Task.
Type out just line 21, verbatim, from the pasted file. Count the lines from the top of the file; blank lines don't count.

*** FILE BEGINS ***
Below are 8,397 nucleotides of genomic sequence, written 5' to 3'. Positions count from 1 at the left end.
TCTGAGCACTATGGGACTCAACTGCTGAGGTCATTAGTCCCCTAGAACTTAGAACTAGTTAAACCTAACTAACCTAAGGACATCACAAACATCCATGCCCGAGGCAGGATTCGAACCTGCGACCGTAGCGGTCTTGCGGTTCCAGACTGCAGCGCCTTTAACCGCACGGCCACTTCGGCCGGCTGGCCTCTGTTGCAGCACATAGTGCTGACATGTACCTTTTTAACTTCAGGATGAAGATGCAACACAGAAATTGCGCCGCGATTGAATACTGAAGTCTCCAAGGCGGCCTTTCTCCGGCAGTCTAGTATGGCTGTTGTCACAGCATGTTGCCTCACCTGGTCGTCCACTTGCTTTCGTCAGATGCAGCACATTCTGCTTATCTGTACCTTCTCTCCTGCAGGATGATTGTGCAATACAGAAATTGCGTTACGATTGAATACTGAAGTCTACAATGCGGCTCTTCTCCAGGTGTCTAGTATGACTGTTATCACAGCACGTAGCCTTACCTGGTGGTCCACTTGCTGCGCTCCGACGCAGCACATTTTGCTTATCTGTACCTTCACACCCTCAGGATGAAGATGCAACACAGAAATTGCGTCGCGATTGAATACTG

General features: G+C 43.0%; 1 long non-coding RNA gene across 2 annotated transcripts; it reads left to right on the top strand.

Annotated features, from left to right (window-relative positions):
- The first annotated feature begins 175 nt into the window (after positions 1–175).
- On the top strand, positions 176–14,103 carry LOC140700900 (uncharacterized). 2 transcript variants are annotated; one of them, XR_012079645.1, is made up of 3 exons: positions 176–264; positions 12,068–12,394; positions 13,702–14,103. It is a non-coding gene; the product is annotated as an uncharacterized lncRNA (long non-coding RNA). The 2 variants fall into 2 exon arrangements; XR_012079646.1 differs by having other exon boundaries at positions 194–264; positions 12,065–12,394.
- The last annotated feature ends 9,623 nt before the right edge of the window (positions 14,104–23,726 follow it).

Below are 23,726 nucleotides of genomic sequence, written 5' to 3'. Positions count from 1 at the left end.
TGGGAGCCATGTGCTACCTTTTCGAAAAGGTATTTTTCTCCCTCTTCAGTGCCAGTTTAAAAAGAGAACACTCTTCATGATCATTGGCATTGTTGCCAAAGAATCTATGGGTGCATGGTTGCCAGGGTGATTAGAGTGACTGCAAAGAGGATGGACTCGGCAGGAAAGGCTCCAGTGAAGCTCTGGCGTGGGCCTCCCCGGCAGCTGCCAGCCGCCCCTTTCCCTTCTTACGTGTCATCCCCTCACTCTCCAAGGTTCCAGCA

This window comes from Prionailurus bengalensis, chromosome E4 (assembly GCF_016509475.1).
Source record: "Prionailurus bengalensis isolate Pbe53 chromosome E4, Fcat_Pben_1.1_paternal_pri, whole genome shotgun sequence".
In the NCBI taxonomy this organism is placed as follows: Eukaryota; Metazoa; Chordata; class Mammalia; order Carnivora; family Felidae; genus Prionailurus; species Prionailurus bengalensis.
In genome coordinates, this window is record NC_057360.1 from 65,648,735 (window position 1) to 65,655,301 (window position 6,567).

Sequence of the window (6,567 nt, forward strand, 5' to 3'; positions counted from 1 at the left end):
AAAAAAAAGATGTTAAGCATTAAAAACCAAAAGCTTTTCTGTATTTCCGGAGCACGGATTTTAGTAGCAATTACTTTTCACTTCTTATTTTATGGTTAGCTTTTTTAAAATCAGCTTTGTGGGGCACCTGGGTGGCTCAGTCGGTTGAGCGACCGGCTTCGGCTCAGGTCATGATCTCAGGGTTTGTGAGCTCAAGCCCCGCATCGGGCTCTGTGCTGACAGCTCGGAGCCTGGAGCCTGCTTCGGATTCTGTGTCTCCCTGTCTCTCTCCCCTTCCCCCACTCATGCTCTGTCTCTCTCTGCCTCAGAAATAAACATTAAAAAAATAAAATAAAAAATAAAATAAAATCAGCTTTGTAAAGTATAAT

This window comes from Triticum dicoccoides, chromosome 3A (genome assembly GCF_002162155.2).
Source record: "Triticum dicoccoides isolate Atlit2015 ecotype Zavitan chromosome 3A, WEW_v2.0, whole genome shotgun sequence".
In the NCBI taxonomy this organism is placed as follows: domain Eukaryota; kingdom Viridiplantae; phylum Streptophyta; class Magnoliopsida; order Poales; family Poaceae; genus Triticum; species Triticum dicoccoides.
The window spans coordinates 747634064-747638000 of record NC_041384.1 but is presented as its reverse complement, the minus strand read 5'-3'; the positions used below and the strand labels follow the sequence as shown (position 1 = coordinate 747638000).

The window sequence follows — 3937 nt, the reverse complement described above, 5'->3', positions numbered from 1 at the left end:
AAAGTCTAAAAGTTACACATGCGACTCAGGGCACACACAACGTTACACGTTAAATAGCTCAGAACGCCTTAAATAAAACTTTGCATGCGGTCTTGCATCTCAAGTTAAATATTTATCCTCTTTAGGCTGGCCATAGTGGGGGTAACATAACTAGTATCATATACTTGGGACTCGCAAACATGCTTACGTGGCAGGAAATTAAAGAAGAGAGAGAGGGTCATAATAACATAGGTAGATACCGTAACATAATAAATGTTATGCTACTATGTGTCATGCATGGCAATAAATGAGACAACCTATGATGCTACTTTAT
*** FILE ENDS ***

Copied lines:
AAAGTCTAAAAGTTACACATGCGACTCAGGGCACACACAACGTTACACGTTAAATAGCTCAGAACGCCTTAAATAAAACTTTGCATGCGGTCTTGCATCTCAAGTTAAATATTTATCCTCTTTAGGCTGGCCATAGTGGGGGTAACATAACTAGTATCATATACTTGGGACTCGCAAACATGCTTACGTGGCAGGAAATTAAAGAAGAGAGAGAGGGTCATAATAACATAGGTAGATACCGTAACATAATAAATGTTATGCTACTATGTGTCATGCATGGCAATAAATGAGACAACCTATGATGCTACTTTAT